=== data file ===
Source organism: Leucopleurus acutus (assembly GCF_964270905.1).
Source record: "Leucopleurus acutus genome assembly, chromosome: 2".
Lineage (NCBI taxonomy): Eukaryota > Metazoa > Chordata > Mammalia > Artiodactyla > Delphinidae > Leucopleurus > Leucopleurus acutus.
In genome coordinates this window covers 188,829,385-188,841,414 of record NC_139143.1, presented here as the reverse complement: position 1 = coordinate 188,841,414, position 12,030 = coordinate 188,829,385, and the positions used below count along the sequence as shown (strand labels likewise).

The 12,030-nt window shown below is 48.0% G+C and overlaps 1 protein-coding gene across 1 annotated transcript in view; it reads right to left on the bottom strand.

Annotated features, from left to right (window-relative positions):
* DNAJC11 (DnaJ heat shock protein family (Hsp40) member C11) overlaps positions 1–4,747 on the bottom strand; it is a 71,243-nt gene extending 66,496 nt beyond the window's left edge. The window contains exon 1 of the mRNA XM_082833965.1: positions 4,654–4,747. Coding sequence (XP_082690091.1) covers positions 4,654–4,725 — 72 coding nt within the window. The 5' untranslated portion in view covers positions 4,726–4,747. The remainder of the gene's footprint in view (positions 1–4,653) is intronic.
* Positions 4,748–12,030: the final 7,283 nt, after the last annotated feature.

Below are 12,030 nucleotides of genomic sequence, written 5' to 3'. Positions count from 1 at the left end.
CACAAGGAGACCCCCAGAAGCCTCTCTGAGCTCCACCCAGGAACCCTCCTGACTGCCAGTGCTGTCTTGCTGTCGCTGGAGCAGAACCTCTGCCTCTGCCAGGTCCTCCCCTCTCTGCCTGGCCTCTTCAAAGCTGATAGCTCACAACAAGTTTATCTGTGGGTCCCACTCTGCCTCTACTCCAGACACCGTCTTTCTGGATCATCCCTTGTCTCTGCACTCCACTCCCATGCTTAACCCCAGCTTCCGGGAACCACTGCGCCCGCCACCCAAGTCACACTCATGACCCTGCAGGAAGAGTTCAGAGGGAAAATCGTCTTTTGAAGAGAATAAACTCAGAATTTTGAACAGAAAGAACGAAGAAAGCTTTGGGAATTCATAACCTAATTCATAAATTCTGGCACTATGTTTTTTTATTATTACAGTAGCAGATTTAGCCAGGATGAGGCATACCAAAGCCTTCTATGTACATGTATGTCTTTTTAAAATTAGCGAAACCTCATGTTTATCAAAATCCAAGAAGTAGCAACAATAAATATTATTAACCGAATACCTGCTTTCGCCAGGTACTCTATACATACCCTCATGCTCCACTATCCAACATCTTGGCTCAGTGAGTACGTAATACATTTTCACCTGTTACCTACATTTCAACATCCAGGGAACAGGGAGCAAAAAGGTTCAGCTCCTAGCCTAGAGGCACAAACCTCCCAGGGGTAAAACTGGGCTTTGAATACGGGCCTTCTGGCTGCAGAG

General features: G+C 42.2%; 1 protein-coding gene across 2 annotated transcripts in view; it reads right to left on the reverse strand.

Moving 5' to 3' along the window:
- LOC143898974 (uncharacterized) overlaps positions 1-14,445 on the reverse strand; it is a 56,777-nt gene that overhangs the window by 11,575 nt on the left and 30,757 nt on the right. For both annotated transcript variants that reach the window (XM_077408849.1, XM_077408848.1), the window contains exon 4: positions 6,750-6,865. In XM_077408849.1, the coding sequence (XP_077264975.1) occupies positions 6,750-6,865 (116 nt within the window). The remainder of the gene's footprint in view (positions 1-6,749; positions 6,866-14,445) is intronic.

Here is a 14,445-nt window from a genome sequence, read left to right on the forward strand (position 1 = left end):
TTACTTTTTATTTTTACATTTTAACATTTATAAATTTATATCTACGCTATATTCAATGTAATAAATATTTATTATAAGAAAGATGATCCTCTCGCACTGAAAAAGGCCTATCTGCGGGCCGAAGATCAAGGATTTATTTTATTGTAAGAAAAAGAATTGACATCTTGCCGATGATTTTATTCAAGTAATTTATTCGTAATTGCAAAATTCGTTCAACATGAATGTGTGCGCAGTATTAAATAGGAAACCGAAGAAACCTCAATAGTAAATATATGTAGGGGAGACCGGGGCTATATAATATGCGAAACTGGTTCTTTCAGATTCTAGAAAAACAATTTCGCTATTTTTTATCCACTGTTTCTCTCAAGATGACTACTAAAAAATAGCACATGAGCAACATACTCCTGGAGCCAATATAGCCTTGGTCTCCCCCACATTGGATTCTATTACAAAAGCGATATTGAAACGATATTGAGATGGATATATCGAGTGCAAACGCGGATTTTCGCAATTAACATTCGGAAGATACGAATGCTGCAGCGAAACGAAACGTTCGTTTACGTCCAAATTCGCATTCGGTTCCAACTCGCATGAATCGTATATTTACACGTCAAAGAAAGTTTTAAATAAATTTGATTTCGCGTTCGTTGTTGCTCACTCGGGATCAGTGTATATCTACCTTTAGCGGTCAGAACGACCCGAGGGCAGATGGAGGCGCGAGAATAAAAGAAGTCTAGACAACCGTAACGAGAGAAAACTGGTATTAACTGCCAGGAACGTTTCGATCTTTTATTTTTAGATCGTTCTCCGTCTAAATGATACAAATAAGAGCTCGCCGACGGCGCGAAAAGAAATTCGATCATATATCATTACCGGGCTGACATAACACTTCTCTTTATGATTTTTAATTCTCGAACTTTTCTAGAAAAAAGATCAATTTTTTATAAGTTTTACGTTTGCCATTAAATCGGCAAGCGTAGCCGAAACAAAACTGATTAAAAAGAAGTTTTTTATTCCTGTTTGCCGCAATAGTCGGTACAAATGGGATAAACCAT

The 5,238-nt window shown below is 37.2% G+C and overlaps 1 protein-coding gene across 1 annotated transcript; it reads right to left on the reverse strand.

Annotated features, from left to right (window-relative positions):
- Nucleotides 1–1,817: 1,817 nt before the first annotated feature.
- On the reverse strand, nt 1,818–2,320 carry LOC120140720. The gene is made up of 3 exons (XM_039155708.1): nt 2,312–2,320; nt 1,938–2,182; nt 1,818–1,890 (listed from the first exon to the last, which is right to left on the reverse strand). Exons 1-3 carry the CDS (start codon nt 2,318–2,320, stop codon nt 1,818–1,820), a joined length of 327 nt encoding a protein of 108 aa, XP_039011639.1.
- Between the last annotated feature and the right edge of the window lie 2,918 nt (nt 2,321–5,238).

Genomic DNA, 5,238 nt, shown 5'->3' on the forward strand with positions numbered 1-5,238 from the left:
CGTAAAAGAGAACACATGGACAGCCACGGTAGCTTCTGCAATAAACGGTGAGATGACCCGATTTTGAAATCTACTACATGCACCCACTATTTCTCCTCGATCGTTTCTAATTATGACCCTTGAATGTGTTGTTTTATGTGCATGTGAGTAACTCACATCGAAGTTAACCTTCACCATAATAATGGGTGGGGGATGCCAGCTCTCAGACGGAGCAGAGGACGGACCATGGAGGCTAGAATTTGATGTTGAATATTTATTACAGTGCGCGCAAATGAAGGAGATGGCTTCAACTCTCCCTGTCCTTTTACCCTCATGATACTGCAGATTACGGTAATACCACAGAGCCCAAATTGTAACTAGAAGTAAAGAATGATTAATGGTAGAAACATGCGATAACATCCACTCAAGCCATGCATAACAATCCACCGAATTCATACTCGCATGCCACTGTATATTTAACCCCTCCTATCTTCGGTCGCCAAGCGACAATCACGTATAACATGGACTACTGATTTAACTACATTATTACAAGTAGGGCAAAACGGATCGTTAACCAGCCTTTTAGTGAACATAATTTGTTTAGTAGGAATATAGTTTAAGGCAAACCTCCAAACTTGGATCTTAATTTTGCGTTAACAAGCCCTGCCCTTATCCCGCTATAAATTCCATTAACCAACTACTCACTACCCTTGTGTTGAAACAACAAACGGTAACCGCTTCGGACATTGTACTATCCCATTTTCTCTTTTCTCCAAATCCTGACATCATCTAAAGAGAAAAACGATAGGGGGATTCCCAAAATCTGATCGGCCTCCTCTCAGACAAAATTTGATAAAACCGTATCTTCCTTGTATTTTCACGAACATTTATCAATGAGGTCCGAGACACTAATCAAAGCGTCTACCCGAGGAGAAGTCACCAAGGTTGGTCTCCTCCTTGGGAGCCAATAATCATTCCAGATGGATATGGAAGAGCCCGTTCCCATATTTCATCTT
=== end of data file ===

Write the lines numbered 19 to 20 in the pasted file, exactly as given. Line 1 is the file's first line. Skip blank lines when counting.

- On the reverse strand, nt 1,818–2,320 carry LOC120140720. The gene is made up of 3 exons (XM_039155708.1): nt 2,312–2,320; nt 1,938–2,182; nt 1,818–1,890 (listed from the first exon to the last, which is right to left on the reverse strand). Exons 1-3 carry the CDS (start codon nt 2,318–2,320, stop codon nt 1,818–1,820), a joined length of 327 nt encoding a protein of 108 aa, XP_039011639.1.
- Between the last annotated feature and the right edge of the window lie 2,918 nt (nt 2,321–5,238).